AC Milan were held to a frustrating 1-1 draw on Wednesday night against Udinese, with Franck Kessie’s last-gasp penalty rescuing a point.
Once again, it was another game where injuries and selection issues appeared to knock Milan’s confidence and dent any sense of continuity they were hoping to establish after an impressive win in Rome.
Below is a tactical analysis of the game at San Siro…
Same old problems
As we have documented many times through features and on our podcast, Milan’s kryptonite appears to be teams that play a three-man defence and/or pack out the midfield to try and frustrate.
There are a few reasons why this works, but the main ones are that it leaves the centre-forward in isolation unless one of the wingers functions as an inside-forward of sorts, and the second is that it makes it incredibly difficult to move vertically through the thirds at speed, which is a fundamental strength of Milan’s style of play.
The image below shows how Luca Gotti’s side set up in a compact 3-5-2 formation while off the ball in an attempt to have Milan pass around the wide areas, knowing that with Rafael Leao up front as more of a ‘movement-based’ centre-forward rather than Zlatan Ibrahimovic and/or Mario Mandzukic, the supply would not be enough.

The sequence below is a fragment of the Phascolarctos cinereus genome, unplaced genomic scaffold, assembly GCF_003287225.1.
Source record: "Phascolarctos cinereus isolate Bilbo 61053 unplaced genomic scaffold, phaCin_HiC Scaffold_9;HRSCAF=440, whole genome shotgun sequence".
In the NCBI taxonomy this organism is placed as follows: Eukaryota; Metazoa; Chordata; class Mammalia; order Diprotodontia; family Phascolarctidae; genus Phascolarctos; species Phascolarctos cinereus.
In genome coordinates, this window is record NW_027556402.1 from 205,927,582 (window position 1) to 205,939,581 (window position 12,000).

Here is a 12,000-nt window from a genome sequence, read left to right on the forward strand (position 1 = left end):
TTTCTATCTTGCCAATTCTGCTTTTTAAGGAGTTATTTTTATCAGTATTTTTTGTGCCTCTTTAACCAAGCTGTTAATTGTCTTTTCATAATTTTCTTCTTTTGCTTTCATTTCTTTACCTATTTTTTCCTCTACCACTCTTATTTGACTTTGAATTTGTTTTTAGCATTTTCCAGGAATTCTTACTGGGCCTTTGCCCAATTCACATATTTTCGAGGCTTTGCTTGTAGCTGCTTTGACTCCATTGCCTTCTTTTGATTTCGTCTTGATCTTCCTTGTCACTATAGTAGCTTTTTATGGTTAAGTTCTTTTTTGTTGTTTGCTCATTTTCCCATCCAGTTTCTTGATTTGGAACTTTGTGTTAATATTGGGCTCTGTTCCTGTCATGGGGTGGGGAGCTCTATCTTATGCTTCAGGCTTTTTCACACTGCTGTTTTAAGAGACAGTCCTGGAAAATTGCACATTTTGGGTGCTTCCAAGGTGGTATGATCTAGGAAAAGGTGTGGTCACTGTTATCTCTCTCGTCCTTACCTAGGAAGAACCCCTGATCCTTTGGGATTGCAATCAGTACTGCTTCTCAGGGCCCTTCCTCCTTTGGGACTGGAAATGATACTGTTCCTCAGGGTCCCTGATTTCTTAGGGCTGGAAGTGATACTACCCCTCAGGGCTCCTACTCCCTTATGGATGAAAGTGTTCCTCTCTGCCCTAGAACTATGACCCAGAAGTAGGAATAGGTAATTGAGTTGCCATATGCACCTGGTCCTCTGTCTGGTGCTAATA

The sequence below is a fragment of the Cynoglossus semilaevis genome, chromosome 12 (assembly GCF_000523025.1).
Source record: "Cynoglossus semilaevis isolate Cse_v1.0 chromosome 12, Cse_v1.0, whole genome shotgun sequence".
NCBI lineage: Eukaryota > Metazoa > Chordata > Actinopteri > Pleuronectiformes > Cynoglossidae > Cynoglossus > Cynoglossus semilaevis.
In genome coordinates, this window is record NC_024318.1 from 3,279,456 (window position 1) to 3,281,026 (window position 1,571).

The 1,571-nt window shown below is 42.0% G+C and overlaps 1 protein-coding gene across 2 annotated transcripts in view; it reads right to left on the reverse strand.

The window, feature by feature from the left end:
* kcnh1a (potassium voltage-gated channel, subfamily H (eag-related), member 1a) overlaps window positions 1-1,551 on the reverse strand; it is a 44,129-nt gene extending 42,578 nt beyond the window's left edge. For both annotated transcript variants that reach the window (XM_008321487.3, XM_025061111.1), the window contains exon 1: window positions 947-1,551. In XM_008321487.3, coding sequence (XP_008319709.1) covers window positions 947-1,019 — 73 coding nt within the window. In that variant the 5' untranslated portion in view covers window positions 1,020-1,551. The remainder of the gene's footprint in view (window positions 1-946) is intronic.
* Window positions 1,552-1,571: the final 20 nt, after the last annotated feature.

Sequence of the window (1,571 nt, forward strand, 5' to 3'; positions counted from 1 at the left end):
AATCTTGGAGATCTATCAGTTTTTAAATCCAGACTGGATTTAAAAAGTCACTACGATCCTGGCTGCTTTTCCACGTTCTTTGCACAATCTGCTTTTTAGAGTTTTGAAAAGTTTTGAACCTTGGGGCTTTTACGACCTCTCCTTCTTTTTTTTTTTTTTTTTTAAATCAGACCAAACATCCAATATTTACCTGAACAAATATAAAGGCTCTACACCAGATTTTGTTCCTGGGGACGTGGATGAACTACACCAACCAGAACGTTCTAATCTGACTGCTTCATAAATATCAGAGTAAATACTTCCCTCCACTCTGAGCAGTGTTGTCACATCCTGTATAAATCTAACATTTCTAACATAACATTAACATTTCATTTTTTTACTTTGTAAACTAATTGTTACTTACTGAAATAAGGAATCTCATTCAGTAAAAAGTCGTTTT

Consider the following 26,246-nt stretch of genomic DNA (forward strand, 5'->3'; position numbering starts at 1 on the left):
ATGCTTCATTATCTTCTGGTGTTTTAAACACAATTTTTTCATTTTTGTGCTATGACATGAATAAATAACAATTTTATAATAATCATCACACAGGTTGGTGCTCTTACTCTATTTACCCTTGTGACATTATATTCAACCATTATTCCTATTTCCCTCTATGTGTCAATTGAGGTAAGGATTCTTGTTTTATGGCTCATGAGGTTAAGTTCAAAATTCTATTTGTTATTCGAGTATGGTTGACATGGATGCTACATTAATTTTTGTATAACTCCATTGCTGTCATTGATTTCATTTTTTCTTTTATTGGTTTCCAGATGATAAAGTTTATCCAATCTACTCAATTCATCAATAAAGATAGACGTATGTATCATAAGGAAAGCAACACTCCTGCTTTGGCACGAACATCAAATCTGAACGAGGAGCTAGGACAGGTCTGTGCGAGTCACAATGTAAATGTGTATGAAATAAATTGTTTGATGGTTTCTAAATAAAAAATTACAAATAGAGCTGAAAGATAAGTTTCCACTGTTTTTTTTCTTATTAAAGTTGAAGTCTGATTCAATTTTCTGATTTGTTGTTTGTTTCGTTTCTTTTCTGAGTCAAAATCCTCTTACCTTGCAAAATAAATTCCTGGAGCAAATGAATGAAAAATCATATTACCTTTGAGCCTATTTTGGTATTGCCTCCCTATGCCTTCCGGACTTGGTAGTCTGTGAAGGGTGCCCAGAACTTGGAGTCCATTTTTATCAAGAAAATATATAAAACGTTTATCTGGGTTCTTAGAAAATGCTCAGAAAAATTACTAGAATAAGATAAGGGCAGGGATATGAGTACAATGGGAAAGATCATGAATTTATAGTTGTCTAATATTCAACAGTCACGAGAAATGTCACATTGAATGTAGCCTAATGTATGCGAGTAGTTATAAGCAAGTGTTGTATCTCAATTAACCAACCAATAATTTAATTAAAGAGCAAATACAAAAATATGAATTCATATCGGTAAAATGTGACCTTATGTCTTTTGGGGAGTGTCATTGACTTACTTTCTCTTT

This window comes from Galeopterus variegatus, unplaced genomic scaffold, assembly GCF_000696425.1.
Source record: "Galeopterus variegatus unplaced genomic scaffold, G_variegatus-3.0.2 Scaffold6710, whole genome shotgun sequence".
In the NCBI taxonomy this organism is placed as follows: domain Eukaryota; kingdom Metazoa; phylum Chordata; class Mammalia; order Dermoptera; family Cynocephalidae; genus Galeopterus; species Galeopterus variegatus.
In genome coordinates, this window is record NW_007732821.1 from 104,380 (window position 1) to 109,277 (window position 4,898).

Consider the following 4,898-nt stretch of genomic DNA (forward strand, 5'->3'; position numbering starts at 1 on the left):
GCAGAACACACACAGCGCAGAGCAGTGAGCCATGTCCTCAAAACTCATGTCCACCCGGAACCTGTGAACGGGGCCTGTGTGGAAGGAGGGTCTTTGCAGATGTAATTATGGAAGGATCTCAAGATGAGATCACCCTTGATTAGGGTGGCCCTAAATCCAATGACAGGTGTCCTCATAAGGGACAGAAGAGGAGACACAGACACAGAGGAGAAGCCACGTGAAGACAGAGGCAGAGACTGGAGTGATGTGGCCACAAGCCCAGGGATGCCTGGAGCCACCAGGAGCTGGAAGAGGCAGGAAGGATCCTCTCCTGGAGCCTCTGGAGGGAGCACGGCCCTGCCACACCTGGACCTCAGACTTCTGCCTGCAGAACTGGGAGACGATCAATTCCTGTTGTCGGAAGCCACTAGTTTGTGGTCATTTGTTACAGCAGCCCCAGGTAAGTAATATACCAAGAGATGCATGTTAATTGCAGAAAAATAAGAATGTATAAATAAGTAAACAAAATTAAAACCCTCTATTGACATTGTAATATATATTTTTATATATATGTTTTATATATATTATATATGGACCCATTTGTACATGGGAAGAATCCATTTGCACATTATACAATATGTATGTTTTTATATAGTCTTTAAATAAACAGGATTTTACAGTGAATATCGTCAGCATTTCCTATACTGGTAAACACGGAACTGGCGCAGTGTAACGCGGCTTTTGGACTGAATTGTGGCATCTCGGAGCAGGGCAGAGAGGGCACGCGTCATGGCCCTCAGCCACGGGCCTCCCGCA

In the first half, Milan prodded and probed with varying degrees of success. They actually did manage to cause Udinese some problems and confusion when a player would move over to one side to try and target the space between the left-sided centre-back and the left wing-back, forming passing triangles with the intention of eventually released Kalulu or Castillejo into a dangerous area near the side of the box.